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Millions Recovered

  • $5,400,000.00 settlement involving a seaman who fell from a stairway during fire and boat drill aboard a container ship sustaining quadriplegic injuries. Partners Mellusi and Shisha personally inspected the vessel taking hundreds of measurements and still and videos of every stairway in the ship’s main deck house. The data was compared with the vessel’s design plans in our library which demonstrated the vessel had been negligently constructed in that it failed to follow the naval architect’s original design specifications.
  • $4,400,000.00 jury award to a former shipmate who sustained a shoulder injury while at sea. The third mate had to undergo multiple surgeries and will not be able to become a captain because of the injury.
  • $2,400,000 jury award to a licensed marine engineer who sustained permanent knee injuries while attempting to remove a 200 lb. valve from an overhead piping system. Partner Mellusi personally inspected the ship’s engine room taking detailed photos and measurements. A duplicate valve was obtained from a maritime junkyard and was brought into court along with an auto-shop mechanical hoist capable of lifting it 12 feet to demonstrate the vessel lacked suitable means to perform this work safely. The jury award was in top ten verdicts in the United States for a comparable knee injury. The case was tried to verdict in a New York Federal Court.
  • $2,980,000.00 jury award to a ship’s cook for back injury resulting from insufficient procedures for moving ship stores. Case tried in New York federal court.
  • $2,700,000.00 settlement to a mate on a Tanker vessel who sustained multiple fractures.
  • $2,000,000.00 was awarded to a barge deckhand – wrongful death.
  • $1,827,000 awarded to a marine engineer working on a US Government supply vessel who fell into an unguarded ventilation fan causing neck, shoulder and hand injuries. The case was tried non-jury before a federal judge in Baltimore Federal Court. The court award was subsequently determined to be within the highest ten verdicts for the State of Maryland in 2009.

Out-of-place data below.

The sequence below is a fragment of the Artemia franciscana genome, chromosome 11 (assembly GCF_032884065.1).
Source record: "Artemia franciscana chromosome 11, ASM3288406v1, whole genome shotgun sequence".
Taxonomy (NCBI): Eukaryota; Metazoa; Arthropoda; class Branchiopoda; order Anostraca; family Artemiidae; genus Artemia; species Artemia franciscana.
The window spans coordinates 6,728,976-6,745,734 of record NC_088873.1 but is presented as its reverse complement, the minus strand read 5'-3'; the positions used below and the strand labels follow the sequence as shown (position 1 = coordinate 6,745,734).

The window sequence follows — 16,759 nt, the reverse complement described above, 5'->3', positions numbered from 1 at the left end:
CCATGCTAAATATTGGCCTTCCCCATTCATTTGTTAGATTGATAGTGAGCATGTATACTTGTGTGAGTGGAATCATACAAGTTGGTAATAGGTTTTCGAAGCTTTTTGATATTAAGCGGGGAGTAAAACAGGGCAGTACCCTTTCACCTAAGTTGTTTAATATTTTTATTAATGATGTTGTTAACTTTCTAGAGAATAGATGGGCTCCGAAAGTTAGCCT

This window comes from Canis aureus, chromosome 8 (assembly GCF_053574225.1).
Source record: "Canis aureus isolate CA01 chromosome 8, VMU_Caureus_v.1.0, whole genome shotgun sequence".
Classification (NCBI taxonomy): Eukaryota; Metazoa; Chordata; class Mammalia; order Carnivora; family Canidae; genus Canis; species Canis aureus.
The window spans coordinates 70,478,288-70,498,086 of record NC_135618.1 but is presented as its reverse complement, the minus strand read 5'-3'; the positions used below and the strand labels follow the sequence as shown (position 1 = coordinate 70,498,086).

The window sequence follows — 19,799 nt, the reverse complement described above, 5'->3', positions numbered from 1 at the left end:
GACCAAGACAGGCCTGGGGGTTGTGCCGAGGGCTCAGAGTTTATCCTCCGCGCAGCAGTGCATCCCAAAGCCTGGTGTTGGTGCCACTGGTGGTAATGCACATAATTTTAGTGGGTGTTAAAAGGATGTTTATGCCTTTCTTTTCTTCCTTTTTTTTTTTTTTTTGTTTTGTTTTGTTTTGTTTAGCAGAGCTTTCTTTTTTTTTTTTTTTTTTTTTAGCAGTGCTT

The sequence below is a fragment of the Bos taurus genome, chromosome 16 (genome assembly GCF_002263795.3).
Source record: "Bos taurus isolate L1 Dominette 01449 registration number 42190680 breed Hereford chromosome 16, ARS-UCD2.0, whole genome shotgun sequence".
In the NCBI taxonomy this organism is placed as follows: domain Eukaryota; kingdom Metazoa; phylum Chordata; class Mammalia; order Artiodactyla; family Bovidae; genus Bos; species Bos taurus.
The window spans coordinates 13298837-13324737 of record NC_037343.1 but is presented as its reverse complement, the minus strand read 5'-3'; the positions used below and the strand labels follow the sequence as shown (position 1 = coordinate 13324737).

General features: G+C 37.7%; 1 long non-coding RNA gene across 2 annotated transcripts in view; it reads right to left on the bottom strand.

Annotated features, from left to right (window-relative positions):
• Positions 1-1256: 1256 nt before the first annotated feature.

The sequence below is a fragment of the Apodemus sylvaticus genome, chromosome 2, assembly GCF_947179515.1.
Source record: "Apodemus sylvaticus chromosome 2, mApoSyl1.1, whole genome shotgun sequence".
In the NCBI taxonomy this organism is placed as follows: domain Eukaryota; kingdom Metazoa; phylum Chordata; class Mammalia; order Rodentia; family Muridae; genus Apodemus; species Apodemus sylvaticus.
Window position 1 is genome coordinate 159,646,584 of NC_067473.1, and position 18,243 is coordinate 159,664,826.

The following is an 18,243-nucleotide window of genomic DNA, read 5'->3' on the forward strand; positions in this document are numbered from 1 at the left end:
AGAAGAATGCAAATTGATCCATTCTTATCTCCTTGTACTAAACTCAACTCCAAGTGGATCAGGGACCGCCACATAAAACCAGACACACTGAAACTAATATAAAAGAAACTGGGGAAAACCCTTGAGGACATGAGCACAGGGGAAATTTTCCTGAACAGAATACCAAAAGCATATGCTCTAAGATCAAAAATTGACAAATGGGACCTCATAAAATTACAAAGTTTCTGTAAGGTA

• $1,200,000.00 jury award to a ship’s Bosun who sustained shoulder and neck injuries while attempting to move plywood sheets on main deck of vessel during 40 knot winds. Case tried in New York Federal Court.
  • $950,000 awarded to passenger killed when his recreational boat came into collision with tow wire of tug and barge
  • $850,000 settlement, Federal Court Allentown PA., to seaman sustained herniated disk while lifting a 110 lbs crane hooks.
  • $840,000 jury award to a seaman who fell from ladder while painting sustaining fractured wrist.
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When does maintenance and cure include punitive damages?

When your employer refuses to pay for the medical costs associated with your accident on the job as a seaman, it may seem as if the company is adding insult to injury. However, you may find that during your recovery in New York, the delays and difficulty you experience as a result of the hardship from the injury add further harm, as well. If you are able to prove that you qualify for compensation based on maintenance and cure, you may also be able to hold your employer responsible for those secondary damages.

The U.S. Courts have strict guidelines for you to meet before you may receive maintenance and cure. You must be able to provide evidence of the following:

  •          You were a seaman when you were injured.
  •          Your damages include specific health care and living expenses that should be covered by maintenance and cure.
  •          You were working in service of the vessel when the harm occurred.

If you have proof of these, and your employer still refuses to pay, the court may determine that the company should be punished for its unwillingness to cooperate with the law. In this case, you may be awarded punitive damages, as well as the other compensation to which you are entitled. These may include pain and suffering, along with the extra medical costs that are the result of the delay.

This information about your rights to compensation after a maritime accident is provided for educational purposes only. Because it is general in nature, it should not be considered legal advice.

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Rated By Superlawyer Ralph J Mellusi Rated By Superlawyer Ralph J Mellusi
Rated By Superlawyer Ralph J Mellusi Rated By Superlawyer Ralph J Mellusi
Rated By Sfpracuperlawyer Ralph J Mellusi Rated By Superlawyer Ralph J Mellusi